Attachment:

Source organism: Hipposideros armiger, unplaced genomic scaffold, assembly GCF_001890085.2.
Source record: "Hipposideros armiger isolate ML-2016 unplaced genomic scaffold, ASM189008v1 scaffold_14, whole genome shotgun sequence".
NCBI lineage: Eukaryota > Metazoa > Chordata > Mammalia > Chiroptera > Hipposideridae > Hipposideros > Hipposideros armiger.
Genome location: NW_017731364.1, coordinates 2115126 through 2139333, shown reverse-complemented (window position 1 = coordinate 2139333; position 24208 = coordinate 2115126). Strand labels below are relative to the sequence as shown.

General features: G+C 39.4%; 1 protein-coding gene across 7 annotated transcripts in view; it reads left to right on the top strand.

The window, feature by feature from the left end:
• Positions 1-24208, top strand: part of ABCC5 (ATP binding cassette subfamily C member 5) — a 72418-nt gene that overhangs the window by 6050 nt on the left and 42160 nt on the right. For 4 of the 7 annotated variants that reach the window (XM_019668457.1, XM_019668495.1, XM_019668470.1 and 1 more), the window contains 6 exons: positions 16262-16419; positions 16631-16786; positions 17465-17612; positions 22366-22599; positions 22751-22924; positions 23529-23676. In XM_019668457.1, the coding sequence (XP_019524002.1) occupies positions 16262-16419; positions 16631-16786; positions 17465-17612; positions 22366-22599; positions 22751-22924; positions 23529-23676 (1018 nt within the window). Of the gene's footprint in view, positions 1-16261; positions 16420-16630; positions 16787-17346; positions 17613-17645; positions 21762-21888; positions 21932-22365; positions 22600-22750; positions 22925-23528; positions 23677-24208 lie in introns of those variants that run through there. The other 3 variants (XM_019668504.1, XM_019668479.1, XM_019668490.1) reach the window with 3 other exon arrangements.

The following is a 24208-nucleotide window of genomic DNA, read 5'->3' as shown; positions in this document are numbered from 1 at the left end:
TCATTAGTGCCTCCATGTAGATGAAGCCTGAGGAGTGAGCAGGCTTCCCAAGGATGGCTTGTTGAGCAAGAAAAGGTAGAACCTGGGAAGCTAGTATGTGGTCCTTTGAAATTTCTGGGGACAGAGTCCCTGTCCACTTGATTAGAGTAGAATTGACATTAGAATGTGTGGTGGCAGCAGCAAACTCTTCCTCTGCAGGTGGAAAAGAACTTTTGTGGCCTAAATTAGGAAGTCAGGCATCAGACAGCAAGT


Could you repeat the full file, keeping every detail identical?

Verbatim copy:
Source organism: Hipposideros armiger, unplaced genomic scaffold, assembly GCF_001890085.2.
Source record: "Hipposideros armiger isolate ML-2016 unplaced genomic scaffold, ASM189008v1 scaffold_14, whole genome shotgun sequence".
NCBI lineage: Eukaryota > Metazoa > Chordata > Mammalia > Chiroptera > Hipposideridae > Hipposideros > Hipposideros armiger.
Genome location: NW_017731364.1, coordinates 2115126 through 2139333, shown reverse-complemented (window position 1 = coordinate 2139333; position 24208 = coordinate 2115126). Strand labels below are relative to the sequence as shown.

General features: G+C 39.4%; 1 protein-coding gene across 7 annotated transcripts in view; it reads left to right on the top strand.

The window, feature by feature from the left end:
• Positions 1-24208, top strand: part of ABCC5 (ATP binding cassette subfamily C member 5) — a 72418-nt gene that overhangs the window by 6050 nt on the left and 42160 nt on the right. For 4 of the 7 annotated variants that reach the window (XM_019668457.1, XM_019668495.1, XM_019668470.1 and 1 more), the window contains 6 exons: positions 16262-16419; positions 16631-16786; positions 17465-17612; positions 22366-22599; positions 22751-22924; positions 23529-23676. In XM_019668457.1, the coding sequence (XP_019524002.1) occupies positions 16262-16419; positions 16631-16786; positions 17465-17612; positions 22366-22599; positions 22751-22924; positions 23529-23676 (1018 nt within the window). Of the gene's footprint in view, positions 1-16261; positions 16420-16630; positions 16787-17346; positions 17613-17645; positions 21762-21888; positions 21932-22365; positions 22600-22750; positions 22925-23528; positions 23677-24208 lie in introns of those variants that run through there. The other 3 variants (XM_019668504.1, XM_019668479.1, XM_019668490.1) reach the window with 3 other exon arrangements.

The following is a 24208-nucleotide window of genomic DNA, read 5'->3' as shown; positions in this document are numbered from 1 at the left end:
TCATTAGTGCCTCCATGTAGATGAAGCCTGAGGAGTGAGCAGGCTTCCCAAGGATGGCTTGTTGAGCAAGAAAAGGTAGAACCTGGGAAGCTAGTATGTGGTCCTTTGAAATTTCTGGGGACAGAGTCCCTGTCCACTTGATTAGAGTAGAATTGACATTAGAATGTGTGGTGGCAGCAGCAAACTCTTCCTCTGCAGGTGGAAAAGAACTTTTGTGGCCTAAATTAGGAAGTCAGGCATCAGACAGCAAGT